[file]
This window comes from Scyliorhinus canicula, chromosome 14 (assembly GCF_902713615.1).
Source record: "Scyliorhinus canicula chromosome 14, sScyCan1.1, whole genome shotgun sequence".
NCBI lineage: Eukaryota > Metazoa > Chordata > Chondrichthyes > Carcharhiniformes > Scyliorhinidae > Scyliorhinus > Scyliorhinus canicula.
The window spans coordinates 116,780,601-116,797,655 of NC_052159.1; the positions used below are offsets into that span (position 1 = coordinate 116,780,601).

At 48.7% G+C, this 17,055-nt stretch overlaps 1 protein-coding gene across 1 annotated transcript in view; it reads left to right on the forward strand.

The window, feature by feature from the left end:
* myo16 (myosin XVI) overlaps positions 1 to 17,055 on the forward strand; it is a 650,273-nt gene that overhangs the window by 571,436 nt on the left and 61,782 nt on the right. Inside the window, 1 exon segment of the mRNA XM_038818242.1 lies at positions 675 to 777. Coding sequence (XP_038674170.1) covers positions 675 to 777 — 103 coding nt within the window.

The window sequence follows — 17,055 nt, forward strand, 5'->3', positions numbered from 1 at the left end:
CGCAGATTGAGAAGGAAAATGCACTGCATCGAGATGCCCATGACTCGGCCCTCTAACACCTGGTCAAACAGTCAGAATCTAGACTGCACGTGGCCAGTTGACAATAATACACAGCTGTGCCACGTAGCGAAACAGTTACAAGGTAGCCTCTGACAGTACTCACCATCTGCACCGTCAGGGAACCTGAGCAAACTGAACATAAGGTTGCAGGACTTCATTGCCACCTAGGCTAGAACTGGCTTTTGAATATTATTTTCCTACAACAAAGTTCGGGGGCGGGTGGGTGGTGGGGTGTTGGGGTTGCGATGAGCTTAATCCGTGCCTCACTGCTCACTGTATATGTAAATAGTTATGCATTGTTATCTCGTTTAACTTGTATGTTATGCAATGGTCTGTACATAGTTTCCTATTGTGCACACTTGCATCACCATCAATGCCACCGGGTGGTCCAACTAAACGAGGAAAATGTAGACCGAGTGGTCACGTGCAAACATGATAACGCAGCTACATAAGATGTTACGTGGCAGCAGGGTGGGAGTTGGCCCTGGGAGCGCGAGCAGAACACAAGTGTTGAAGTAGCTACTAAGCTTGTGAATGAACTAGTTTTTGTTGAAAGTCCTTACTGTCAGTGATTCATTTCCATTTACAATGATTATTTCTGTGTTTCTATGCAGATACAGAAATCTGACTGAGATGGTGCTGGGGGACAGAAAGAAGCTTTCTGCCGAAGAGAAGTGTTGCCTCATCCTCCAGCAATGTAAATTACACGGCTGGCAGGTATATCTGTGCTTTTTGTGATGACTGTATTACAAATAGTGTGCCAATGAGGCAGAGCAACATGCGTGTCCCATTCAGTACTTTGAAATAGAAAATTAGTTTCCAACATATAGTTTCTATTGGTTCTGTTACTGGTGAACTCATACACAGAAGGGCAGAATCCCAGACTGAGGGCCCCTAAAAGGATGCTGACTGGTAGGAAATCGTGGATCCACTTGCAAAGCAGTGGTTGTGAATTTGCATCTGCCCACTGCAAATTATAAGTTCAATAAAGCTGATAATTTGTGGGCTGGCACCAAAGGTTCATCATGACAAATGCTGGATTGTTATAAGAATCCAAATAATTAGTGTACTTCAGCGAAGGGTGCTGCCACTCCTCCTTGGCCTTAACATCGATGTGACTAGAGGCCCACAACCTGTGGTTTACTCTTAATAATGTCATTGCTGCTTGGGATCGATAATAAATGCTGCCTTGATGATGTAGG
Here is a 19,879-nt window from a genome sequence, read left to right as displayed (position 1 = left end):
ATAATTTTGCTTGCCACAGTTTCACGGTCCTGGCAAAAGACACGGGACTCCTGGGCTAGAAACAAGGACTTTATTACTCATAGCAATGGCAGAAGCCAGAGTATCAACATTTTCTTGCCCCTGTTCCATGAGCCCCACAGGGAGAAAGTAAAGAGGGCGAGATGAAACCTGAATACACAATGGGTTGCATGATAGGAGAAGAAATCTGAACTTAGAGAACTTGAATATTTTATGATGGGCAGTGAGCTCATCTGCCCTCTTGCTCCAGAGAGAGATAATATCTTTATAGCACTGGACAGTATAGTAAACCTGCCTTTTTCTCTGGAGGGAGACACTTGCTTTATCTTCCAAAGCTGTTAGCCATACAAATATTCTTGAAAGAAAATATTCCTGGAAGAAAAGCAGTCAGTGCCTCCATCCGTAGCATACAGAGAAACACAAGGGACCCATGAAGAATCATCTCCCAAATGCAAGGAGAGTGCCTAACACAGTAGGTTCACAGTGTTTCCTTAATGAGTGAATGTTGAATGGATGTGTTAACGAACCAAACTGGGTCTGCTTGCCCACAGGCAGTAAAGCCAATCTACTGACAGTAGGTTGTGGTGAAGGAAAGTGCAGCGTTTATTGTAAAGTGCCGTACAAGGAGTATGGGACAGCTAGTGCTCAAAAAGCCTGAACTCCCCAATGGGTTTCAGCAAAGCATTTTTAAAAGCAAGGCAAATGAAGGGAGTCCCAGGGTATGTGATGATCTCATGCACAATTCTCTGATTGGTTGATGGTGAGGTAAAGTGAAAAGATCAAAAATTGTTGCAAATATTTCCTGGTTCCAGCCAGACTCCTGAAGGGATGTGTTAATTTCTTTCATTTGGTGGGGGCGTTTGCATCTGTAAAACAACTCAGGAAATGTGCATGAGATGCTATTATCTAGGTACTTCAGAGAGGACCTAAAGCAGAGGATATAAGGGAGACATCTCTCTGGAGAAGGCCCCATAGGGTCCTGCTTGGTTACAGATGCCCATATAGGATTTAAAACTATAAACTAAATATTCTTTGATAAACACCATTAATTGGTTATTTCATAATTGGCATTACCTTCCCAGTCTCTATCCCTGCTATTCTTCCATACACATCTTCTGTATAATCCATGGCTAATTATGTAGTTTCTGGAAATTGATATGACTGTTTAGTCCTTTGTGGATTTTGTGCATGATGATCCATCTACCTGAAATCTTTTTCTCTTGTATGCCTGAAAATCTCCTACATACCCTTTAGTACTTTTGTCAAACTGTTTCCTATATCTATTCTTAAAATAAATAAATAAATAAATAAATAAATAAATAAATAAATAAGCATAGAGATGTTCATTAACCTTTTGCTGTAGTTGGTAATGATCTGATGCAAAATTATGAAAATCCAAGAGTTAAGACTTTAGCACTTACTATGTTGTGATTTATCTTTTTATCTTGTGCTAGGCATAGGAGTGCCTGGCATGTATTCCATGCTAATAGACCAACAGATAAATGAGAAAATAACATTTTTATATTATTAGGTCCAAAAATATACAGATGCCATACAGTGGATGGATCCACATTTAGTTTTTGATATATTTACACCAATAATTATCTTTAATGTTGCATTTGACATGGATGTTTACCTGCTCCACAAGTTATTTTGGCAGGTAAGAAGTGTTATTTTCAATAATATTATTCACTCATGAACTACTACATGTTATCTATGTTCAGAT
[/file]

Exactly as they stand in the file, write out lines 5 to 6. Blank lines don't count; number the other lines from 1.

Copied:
At 48.7% G+C, this 17,055-nt stretch overlaps 1 protein-coding gene across 1 annotated transcript in view; it reads left to right on the forward strand.

The window, feature by feature from the left end: